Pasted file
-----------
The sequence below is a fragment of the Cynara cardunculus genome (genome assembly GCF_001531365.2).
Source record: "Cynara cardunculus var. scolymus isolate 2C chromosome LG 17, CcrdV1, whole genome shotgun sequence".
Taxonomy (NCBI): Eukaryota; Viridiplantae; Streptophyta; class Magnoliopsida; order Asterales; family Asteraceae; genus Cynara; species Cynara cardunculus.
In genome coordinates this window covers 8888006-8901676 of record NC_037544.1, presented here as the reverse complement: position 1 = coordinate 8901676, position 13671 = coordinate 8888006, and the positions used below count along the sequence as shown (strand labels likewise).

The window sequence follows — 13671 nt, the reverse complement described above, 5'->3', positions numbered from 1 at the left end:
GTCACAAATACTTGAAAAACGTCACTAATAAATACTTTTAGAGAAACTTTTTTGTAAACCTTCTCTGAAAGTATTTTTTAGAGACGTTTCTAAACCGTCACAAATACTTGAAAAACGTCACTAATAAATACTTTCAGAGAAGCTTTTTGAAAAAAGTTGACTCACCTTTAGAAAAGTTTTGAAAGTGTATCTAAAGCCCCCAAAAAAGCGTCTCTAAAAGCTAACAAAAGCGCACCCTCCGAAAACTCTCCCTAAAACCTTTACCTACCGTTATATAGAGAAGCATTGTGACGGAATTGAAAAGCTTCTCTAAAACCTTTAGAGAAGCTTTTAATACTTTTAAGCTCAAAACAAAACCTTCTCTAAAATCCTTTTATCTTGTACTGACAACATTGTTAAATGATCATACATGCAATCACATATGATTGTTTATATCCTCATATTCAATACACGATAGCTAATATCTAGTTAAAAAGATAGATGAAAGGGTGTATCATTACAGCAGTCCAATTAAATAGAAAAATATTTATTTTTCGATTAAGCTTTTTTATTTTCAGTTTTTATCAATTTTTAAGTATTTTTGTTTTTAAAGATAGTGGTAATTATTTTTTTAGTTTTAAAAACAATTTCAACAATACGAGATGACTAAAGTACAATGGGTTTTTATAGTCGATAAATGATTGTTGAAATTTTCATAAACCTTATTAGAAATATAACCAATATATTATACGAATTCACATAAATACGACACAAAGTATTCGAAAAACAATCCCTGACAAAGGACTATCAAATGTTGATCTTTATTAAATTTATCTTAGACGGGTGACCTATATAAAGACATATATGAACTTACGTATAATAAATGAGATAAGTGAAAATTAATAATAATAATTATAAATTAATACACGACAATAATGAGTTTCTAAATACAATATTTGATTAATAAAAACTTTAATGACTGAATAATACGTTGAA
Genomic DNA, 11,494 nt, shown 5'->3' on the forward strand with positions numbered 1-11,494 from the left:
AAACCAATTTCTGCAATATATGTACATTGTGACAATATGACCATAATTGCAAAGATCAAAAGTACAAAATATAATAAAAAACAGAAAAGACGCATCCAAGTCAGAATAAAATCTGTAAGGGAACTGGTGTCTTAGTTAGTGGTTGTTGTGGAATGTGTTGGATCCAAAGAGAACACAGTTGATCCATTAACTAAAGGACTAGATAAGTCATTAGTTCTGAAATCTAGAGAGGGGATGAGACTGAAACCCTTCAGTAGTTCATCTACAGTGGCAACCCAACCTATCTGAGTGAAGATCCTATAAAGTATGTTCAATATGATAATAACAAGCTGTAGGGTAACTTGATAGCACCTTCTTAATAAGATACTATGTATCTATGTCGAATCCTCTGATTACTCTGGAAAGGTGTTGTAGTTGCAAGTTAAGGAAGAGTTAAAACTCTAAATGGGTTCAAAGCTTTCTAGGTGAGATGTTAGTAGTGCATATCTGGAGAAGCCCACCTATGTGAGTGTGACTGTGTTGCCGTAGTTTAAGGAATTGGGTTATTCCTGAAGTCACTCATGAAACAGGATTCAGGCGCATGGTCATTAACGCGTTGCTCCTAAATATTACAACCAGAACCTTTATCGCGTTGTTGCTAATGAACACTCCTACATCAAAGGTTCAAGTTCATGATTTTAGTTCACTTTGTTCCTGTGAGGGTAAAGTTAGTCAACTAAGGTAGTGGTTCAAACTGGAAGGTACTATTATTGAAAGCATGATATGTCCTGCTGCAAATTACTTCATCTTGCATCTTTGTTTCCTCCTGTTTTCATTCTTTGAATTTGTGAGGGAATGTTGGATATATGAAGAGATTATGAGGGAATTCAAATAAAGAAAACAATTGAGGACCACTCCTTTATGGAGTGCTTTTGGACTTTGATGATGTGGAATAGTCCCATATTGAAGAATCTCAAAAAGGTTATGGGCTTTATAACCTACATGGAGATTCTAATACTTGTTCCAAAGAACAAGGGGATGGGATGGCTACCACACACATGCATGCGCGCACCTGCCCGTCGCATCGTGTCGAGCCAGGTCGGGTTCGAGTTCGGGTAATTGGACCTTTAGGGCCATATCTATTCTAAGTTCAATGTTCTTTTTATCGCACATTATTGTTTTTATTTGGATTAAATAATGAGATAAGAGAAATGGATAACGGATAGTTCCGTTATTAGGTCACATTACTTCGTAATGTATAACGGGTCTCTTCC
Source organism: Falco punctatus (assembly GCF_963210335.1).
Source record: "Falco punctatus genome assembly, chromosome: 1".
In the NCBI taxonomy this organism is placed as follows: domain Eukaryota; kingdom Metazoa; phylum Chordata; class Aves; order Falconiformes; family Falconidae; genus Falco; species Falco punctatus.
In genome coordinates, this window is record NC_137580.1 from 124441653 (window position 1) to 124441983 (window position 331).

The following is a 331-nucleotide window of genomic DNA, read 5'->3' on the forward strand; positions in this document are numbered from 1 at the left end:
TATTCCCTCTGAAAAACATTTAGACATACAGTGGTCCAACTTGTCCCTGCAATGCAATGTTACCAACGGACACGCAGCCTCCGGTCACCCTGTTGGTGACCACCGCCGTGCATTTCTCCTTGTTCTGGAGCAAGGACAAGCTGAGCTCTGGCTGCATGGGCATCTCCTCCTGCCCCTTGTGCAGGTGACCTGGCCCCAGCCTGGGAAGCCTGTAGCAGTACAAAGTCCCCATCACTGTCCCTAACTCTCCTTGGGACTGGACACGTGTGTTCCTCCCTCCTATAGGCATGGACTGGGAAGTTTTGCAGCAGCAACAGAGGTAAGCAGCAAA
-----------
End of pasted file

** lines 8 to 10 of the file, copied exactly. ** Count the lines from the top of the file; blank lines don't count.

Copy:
AAACCAATTTCTGCAATATATGTACATTGTGACAATATGACCATAATTGCAAAGATCAAAAGTACAAAATATAATAAAAAACAGAAAAGACGCATCCAAGTCAGAATAAAATCTGTAAGGGAACTGGTGTCTTAGTTAGTGGTTGTTGTGGAATGTGTTGGATCCAAAGAGAACACAGTTGATCCATTAACTAAAGGACTAGATAAGTCATTAGTTCTGAAATCTAGAGAGGGGATGAGACTGAAACCCTTCAGTAGTTCATCTACAGTGGCAACCCAACCTATCTGAGTGAAGATCCTATAAAGTATGTTCAATATGATAATAACAAGCTGTAGGGTAACTTGATAGCACCTTCTTAATAAGATACTATGTATCTATGTCGAATCCTCTGATTACTCTGGAAAGGTGTTGTAGTTGCAAGTTAAGGAAGAGTTAAAACTCTAAATGGGTTCAAAGCTTTCTAGGTGAGATGTTAGTAGTGCATATCTGGAGAAGCCCACCTATGTGAGTGTGACTGTGTTGCCGTAGTTTAAGGAATTGGGTTATTCCTGAAGTCACTCATGAAACAGGATTCAGGCGCATGGTCATTAACGCGTTGCTCCTAAATATTACAACCAGAACCTTTATCGCGTTGTTGCTAATGAACACTCCTACATCAAAGGTTCAAGTTCATGATTTTAGTTCACTTTGTTCCTGTGAGGGTAAAGTTAGTCAACTAAGGTAGTGGTTCAAACTGGAAGGTACTATTATTGAAAGCATGATATGTCCTGCTGCAAATTACTTCATCTTGCATCTTTGTTTCCTCCTGTTTTCATTCTTTGAATTTGTGAGGGAATGTTGGATATATGAAGAGATTATGAGGGAATTCAAATAAAGAAAACAATTGAGGACCACTCCTTTATGGAGTGCTTTTGGACTTTGATGATGTGGAATAGTCCCATATTGAAGAATCTCAAAAAGGTTATGGGCTTTATAACCTACATGGAGATTCTAATACTTGTTCCAAAGAACAAGGGGATGGGATGGCTACCACACACATGCATGCGCGCACCTGCCCGTCGCATCGTGTCGAGCCAGGTCGGGTTCGAGTTCGGGTAATTGGACCTTTAGGGCCATATCTATTCTAAGTTCAATGTTCTTTTTATCGCACATTATTGTTTTTATTTGGATTAAATAATGAGATAAGAGAAATGGATAACGGATAGTTCCGTTATTAGGTCACATTACTTCGTAATGTATAACGGGTCTCTTCC
Source organism: Falco punctatus (assembly GCF_963210335.1).
Source record: "Falco punctatus genome assembly, chromosome: 1".